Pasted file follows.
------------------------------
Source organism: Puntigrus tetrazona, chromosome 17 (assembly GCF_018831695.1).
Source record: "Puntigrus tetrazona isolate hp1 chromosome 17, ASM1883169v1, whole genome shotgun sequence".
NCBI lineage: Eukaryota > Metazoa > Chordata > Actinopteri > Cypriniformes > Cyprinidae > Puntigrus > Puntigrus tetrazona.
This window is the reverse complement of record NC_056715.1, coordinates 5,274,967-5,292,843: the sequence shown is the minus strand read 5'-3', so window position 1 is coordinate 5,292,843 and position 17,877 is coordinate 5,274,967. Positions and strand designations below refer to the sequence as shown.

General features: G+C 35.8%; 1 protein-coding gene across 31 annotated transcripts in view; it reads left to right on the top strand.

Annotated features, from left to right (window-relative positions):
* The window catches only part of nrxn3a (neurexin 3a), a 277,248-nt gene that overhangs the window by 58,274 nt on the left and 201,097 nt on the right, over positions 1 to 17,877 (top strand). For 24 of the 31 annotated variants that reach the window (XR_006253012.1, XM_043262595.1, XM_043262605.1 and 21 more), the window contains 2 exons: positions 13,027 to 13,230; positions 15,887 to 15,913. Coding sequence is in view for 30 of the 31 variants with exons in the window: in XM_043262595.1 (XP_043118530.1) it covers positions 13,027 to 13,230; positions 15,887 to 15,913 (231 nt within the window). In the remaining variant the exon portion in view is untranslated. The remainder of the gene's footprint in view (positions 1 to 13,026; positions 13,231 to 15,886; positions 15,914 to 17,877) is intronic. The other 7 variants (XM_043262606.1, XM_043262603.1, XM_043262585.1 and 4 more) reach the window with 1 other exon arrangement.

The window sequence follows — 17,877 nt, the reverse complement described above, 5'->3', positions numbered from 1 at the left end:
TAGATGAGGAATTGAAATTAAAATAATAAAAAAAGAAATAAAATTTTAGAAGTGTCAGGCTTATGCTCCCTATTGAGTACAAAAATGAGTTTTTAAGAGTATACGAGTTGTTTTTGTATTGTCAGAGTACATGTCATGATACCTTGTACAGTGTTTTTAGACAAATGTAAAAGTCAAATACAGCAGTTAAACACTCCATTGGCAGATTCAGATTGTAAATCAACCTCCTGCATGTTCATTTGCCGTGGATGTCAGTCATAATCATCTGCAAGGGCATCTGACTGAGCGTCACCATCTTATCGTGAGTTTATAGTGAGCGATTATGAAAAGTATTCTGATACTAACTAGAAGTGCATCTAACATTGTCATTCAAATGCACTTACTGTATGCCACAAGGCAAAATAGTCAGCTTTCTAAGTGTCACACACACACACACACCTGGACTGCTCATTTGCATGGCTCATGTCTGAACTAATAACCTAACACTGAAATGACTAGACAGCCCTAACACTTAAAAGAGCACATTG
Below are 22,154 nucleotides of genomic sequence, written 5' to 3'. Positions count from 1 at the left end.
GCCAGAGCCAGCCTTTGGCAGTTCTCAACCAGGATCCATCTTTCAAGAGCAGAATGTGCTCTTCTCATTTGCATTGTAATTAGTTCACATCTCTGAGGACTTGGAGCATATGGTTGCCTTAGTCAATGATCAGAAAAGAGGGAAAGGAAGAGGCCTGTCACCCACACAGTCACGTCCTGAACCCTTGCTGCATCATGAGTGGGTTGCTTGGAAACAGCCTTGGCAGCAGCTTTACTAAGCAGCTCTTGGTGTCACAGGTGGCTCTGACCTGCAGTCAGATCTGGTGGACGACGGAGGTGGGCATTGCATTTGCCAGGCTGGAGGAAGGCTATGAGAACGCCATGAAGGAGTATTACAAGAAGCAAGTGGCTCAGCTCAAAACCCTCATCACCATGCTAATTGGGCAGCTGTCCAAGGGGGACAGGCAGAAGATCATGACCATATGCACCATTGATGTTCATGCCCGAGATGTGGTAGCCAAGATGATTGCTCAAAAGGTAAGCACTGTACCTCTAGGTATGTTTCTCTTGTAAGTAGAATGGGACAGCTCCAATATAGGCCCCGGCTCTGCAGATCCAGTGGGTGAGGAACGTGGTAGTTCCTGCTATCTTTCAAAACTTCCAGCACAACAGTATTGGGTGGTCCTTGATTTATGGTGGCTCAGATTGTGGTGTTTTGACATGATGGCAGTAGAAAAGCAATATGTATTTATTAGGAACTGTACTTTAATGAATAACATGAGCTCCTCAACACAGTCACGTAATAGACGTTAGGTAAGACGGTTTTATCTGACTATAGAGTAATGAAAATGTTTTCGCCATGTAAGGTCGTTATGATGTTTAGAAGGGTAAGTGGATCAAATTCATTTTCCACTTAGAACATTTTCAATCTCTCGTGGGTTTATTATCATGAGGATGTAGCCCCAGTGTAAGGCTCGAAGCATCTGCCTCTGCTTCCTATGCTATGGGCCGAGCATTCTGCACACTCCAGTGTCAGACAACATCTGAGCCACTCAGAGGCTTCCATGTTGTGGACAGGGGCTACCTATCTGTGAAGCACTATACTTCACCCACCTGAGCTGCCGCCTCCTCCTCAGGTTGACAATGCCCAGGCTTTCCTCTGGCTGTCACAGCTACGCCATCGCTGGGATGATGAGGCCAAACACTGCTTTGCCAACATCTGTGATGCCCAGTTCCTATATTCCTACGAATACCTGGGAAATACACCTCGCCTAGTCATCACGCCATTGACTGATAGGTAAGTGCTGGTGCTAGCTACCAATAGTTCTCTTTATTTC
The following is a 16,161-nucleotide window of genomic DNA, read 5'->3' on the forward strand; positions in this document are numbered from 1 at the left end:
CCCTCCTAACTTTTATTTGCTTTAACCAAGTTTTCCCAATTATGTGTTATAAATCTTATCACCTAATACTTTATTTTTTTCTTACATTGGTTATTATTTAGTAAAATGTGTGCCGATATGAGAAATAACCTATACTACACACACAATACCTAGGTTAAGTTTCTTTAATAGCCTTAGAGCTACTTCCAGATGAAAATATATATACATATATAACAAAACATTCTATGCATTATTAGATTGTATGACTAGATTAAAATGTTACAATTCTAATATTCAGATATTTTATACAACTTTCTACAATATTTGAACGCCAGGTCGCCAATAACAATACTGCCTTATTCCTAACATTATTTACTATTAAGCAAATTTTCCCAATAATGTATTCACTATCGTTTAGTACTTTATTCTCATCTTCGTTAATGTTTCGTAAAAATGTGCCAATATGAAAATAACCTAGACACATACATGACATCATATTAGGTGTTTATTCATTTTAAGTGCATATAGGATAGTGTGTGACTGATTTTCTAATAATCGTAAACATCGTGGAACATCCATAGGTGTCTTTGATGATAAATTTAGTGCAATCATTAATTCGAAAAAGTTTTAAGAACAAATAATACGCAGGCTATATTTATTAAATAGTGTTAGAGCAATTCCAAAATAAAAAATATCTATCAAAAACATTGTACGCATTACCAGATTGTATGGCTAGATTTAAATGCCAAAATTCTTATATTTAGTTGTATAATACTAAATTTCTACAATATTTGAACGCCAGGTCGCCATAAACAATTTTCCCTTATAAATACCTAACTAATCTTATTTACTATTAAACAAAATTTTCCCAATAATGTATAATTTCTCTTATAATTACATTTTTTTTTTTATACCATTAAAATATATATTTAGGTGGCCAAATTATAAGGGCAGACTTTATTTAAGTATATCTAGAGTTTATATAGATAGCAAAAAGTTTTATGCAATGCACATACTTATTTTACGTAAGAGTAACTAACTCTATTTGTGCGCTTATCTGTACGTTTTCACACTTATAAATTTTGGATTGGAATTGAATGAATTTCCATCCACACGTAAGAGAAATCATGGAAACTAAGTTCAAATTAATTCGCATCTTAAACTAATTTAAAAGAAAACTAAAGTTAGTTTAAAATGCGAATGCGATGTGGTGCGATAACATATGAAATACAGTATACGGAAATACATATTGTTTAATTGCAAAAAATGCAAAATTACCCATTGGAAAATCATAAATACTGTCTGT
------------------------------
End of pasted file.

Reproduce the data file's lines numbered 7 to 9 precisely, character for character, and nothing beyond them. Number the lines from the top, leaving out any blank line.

* The window catches only part of nrxn3a (neurexin 3a), a 277,248-nt gene that overhangs the window by 58,274 nt on the left and 201,097 nt on the right, over positions 1 to 17,877 (top strand). For 24 of the 31 annotated variants that reach the window (XR_006253012.1, XM_043262595.1, XM_043262605.1 and 21 more), the window contains 2 exons: positions 13,027 to 13,230; positions 15,887 to 15,913. Coding sequence is in view for 30 of the 31 variants with exons in the window: in XM_043262595.1 (XP_043118530.1) it covers positions 13,027 to 13,230; positions 15,887 to 15,913 (231 nt within the window). In the remaining variant the exon portion in view is untranslated. The remainder of the gene's footprint in view (positions 1 to 13,026; positions 13,231 to 15,886; positions 15,914 to 17,877) is intronic. The other 7 variants (XM_043262606.1, XM_043262603.1, XM_043262585.1 and 4 more) reach the window with 1 other exon arrangement.

The window sequence follows — 17,877 nt, the reverse complement described above, 5'->3', positions numbered from 1 at the left end:
TAGATGAGGAATTGAAATTAAAATAATAAAAAAAGAAATAAAATTTTAGAAGTGTCAGGCTTATGCTCCCTATTGAGTACAAAAATGAGTTTTTAAGAGTATACGAGTTGTTTTTGTATTGTCAGAGTACATGTCATGATACCTTGTACAGTGTTTTTAGACAAATGTAAAAGTCAAATACAGCAGTTAAACACTCCATTGGCAGATTCAGATTGTAAATCAACCTCCTGCATGTTCATTTGCCGTGGATGTCAGTCATAATCATCTGCAAGGGCATCTGACTGAGCGTCACCATCTTATCGTGAGTTTATAGTGAGCGATTATGAAAAGTATTCTGATACTAACTAGAAGTGCATCTAACATTGTCATTCAAATGCACTTACTGTATGCCACAAGGCAAAATAGTCAGCTTTCTAAGTGTCACACACACACACACACCTGGACTGCTCATTTGCATGGCTCATGTCTGAACTAATAACCTAACACTGAAATGACTAGACAGCCCTAACACTTAAAAGAGCACATTG